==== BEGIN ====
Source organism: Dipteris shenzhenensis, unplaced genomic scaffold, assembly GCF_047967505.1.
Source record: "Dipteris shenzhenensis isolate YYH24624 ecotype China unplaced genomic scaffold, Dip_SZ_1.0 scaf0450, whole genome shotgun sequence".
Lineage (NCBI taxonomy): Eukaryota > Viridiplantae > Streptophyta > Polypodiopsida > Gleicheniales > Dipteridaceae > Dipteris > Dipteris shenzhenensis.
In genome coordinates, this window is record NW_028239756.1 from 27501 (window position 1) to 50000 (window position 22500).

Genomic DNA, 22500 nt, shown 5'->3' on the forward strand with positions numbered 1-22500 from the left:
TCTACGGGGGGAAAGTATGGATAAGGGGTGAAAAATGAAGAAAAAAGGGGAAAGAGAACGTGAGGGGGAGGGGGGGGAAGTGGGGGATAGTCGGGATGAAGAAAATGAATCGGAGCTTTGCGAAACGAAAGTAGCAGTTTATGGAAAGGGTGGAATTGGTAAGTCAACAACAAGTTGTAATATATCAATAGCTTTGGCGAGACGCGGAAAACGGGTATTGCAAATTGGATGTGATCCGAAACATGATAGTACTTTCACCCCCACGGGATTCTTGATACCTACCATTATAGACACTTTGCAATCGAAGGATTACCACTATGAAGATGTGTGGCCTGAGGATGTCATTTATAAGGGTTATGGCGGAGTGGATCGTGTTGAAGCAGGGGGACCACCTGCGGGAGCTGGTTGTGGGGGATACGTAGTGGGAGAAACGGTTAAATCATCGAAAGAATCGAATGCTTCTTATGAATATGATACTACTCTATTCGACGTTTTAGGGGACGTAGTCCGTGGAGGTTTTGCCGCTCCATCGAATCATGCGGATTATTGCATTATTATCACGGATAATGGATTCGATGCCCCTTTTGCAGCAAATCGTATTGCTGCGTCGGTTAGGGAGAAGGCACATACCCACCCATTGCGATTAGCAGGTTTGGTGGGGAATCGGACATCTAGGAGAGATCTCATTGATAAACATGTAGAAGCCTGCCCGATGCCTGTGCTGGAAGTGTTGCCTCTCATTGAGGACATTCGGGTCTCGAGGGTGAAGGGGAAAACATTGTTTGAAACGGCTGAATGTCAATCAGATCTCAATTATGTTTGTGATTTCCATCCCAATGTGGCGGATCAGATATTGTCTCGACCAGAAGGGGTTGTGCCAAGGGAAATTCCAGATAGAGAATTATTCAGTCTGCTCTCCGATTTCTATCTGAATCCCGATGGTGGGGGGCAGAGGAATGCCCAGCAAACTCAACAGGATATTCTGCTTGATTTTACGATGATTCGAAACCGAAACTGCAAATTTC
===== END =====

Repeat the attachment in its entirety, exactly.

Source organism: Dipteris shenzhenensis, unplaced genomic scaffold, assembly GCF_047967505.1.
Source record: "Dipteris shenzhenensis isolate YYH24624 ecotype China unplaced genomic scaffold, Dip_SZ_1.0 scaf0450, whole genome shotgun sequence".
Lineage (NCBI taxonomy): Eukaryota > Viridiplantae > Streptophyta > Polypodiopsida > Gleicheniales > Dipteridaceae > Dipteris > Dipteris shenzhenensis.
In genome coordinates, this window is record NW_028239756.1 from 27501 (window position 1) to 50000 (window position 22500).

Genomic DNA, 22500 nt, shown 5'->3' on the forward strand with positions numbered 1-22500 from the left:
TCTACGGGGGGAAAGTATGGATAAGGGGTGAAAAATGAAGAAAAAAGGGGAAAGAGAACGTGAGGGGGAGGGGGGGGAAGTGGGGGATAGTCGGGATGAAGAAAATGAATCGGAGCTTTGCGAAACGAAAGTAGCAGTTTATGGAAAGGGTGGAATTGGTAAGTCAACAACAAGTTGTAATATATCAATAGCTTTGGCGAGACGCGGAAAACGGGTATTGCAAATTGGATGTGATCCGAAACATGATAGTACTTTCACCCCCACGGGATTCTTGATACCTACCATTATAGACACTTTGCAATCGAAGGATTACCACTATGAAGATGTGTGGCCTGAGGATGTCATTTATAAGGGTTATGGCGGAGTGGATCGTGTTGAAGCAGGGGGACCACCTGCGGGAGCTGGTTGTGGGGGATACGTAGTGGGAGAAACGGTTAAATCATCGAAAGAATCGAATGCTTCTTATGAATATGATACTACTCTATTCGACGTTTTAGGGGACGTAGTCCGTGGAGGTTTTGCCGCTCCATCGAATCATGCGGATTATTGCATTATTATCACGGATAATGGATTCGATGCCCCTTTTGCAGCAAATCGTATTGCTGCGTCGGTTAGGGAGAAGGCACATACCCACCCATTGCGATTAGCAGGTTTGGTGGGGAATCGGACATCTAGGAGAGATCTCATTGATAAACATGTAGAAGCCTGCCCGATGCCTGTGCTGGAAGTGTTGCCTCTCATTGAGGACATTCGGGTCTCGAGGGTGAAGGGGAAAACATTGTTTGAAACGGCTGAATGTCAATCAGATCTCAATTATGTTTGTGATTTCCATCCCAATGTGGCGGATCAGATATTGTCTCGACCAGAAGGGGTTGTGCCAAGGGAAATTCCAGATAGAGAATTATTCAGTCTGCTCTCCGATTTCTATCTGAATCCCGATGGTGGGGGGCAGAGGAATGCCCAGCAAACTCAACAGGATATTCTGCTTGATTTTACGATGATTCGAAACCGAAACTGCAAATTTC